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Discussion Starter · #1 ·
I am new to this forum and would appreciate some help on this SAA. I have a guy who inherited his dads Colt. SN dates it to 1907. It is a 41 long colt caliber and is 7 1/2 inch barrel. Unfortunately, the person his dad got it from back in the 1930's nickel plated the gun I think. I am not sure they came like this or not. It is a nice job, but it is what it is. The gentleman wants around $1000 for it, it still shoot, etc. How much of a drop in value does the nickel plating do to a gun like that. He wants help selling it, and I figure the first step is getting realistic values I don't know much if any about these, so if I have put some inaccuracies in my question, I apologize. Thank you in advance.
Dave
 

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First...Welcome to the Forum from (northern) South Texas!
Second...Yes, Colt did offer nickel SA's, but the only sure way to find out how it left the factory is with an archive letter. The grips are not original Colt grips and the gun may be a post-factory nickel job but it looks like they did a good job and not over buffed.
The real experts will be along shortly.

Colt Archive Properties, LLC - Home (coltarchives.com)
 

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Discussion Starter · #3 ·
First...Welcome to the Forum from (northern) South Texas!
Second...Yes, Colt did offer nickel SA's, but the only sure way to find out how it left the factory is with an archive letter. The grips are not original Colt grips and the gun may be a post-factory nickel job but it looks like they did a good job and not over buffed.
The real experts will be along shortly.

Colt Archive Properties, LLC - Home (coltarchives.com)
Thank you for the reply. The guy did say that the grips were replaced long ago and were not original. This one was nickeled, don't you think, after the fact? It doesn't look original, does it? I thought it looked really nice, but wasn't sure how much the value was hurt by the nickeling.
 

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Great gun.
Its a desirable configuration regardless of how it letters. it’s been nickeled after the time it left the factory. The good thing about nickel is it preserves the metal under it for generations.

But as these guys said a Colt Archive letter for $150 is a small price to pay to find out if it left Colt as a 7.5” 41Colt or its a “parts gun”.

I have a customer who will pay $2,000 for any 1st gen in original configuration - regardless if it was refinished. So someone out there thinks it’s worth that.
 

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To answer your last question; If it letters as a 7.5” 41 Colt in condition prior to the nickel it would bring about $4,500 in today’s market.
Original condition, even with slight pitting and dents to the bottom of the grip frame still brings the highest dollar.
However, Once its been refinished like it was, you can cut that price in half.
Things are only original...once.
 

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Hello and welcome to the Colt Forum form West Virginia. Glad you have joined us all here. Very nice Colt SAA. Thanks for sharing it with us all.
 

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There is a tiny "8" stamped as clear as day on the left front trigger guard bow, just under the frame. The circle around the rampant colt stamp on the frame is crisp and clear. Maybe it isn't refinished. I had a nickel Police Positive, and the photos suggested the sideplate/frame seams were soft. When the gun arrived, the seams were sharp and tight.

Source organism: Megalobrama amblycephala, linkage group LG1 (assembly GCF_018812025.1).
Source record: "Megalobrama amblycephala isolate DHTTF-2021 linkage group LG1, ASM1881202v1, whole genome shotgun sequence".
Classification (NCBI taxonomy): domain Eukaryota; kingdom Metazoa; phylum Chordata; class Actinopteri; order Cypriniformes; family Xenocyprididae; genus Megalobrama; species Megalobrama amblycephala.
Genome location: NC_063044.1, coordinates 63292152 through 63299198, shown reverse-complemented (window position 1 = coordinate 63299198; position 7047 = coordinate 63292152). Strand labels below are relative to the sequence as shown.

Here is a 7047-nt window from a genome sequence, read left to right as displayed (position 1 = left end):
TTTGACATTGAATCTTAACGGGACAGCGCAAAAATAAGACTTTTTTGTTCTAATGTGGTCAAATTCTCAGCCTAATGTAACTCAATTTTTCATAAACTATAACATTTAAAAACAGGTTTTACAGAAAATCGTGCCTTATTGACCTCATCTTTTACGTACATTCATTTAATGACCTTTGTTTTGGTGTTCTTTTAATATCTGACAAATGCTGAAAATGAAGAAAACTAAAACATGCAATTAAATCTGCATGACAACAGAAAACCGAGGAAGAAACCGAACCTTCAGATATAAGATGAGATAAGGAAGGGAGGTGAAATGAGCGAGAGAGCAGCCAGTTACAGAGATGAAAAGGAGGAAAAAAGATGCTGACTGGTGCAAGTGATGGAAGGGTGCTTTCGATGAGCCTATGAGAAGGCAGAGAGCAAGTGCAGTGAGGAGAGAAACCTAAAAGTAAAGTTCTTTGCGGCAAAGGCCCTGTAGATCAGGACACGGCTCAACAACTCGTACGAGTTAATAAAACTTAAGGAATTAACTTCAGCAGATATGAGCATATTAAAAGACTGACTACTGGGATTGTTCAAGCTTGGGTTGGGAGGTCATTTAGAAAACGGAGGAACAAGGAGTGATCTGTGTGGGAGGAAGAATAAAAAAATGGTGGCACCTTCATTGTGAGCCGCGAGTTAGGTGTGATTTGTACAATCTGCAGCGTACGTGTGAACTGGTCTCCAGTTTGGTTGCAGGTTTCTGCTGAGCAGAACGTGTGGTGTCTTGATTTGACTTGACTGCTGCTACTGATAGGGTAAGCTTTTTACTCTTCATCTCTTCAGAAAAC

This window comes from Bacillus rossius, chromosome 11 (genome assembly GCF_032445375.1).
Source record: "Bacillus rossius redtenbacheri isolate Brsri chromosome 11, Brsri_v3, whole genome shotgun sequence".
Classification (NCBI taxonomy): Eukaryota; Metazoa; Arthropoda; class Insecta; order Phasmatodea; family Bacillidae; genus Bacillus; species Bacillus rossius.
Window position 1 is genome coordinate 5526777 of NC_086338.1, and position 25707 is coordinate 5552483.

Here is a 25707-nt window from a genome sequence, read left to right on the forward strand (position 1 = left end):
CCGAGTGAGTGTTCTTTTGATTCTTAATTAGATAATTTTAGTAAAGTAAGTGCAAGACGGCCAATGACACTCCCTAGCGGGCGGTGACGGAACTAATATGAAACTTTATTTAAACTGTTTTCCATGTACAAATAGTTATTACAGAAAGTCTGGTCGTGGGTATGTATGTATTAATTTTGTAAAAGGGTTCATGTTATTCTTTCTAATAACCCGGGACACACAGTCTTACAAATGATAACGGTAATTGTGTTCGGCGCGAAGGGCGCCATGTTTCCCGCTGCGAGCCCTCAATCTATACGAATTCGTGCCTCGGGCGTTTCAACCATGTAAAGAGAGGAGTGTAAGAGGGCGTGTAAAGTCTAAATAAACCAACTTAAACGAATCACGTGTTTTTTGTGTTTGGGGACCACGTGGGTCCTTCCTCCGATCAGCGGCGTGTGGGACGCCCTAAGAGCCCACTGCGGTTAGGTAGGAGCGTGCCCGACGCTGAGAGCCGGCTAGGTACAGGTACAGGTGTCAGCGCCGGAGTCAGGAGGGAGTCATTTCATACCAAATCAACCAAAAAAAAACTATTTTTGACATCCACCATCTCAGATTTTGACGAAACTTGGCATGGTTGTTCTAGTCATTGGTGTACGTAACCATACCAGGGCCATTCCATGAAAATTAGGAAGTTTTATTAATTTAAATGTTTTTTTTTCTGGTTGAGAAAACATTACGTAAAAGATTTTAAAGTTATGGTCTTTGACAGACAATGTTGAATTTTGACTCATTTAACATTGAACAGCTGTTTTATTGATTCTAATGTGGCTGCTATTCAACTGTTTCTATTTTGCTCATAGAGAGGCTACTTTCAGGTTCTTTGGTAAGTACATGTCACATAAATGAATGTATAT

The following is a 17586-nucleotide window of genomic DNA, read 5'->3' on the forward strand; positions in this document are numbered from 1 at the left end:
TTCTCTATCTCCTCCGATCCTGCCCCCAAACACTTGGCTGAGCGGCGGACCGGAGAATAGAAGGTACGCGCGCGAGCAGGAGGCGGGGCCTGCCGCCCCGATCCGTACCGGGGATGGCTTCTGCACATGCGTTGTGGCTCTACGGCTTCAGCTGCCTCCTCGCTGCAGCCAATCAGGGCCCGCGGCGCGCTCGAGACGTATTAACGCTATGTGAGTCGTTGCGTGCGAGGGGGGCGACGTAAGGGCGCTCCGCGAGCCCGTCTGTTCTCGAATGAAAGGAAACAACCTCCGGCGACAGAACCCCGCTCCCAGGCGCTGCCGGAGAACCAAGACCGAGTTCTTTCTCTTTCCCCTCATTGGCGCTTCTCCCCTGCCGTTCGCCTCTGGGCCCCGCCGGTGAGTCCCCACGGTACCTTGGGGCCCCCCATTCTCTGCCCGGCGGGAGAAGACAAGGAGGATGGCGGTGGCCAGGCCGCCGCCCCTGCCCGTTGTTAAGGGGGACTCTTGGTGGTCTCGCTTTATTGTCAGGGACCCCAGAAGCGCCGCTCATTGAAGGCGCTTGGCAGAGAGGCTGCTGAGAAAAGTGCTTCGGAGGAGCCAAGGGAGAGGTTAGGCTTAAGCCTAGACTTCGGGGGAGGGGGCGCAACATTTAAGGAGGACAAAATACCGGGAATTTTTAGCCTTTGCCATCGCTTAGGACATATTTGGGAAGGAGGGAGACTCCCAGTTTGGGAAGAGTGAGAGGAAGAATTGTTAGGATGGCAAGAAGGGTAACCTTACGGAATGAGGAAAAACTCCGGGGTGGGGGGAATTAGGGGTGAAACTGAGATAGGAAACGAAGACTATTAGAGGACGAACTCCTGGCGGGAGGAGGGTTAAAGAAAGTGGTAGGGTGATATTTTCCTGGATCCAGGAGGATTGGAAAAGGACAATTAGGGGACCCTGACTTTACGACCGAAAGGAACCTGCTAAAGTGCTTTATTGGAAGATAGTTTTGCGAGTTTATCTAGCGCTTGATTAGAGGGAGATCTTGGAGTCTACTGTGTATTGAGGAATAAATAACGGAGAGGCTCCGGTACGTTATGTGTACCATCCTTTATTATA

Bruv, how do the edges at the frame/trigger guard/backstrap seams look on this gun? Do they appear worn or are they sharp and tight?
 

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Hopalong In a diagnosis like this, I generally hope I’m wrong.

There seems to be a light pitting under the nickel throughout the gun.
Typically, factory nickeled guns will show a flaking at the sharp edges...somewhere. A re-nickeled or out-of-factory nickel job won’t show that for this era SAA.
The broken edge of the rear frame looks like the frame was diligently re-surfaced but got a little heavy handed here in the circle.
The bottom of the grip clearly shows nickel over damaged metal.

That’s how I came up with my opinion.

As always, I’m open to being corrected.




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Here are some photos from another forum for a comparison. (If this M1877 belongs to someone here, I apologize.) This M1877 is a heavily buffed gun. You can see the wire wheel marks in the patent date area. The edges are almost beveled they have been buffed so hard. In comparing the two, the OP's 1873 looks great.
IMG_7409.thumb.jpg.97d58d457f11e1fa0182c5b0f1f3f985.jpg
IMG_7408.thumb.jpg.c065c6b491b6277cf83da9a9747373c9.jpg
 

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Discussion Starter · #18 ·
I can try to get some better shots and post them tomorrow to answer the questions. Thank you so much for the help and information.
Dave
 

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Like others have said, it’s well worth the price. The lettering is still very good. If it were mine, original black hard rubber stocks would be what I would use. Many would call that gun a good shooter and a few of us like 41 colt, but if you don’t like the caliber, it’s a good gun for trading.
 
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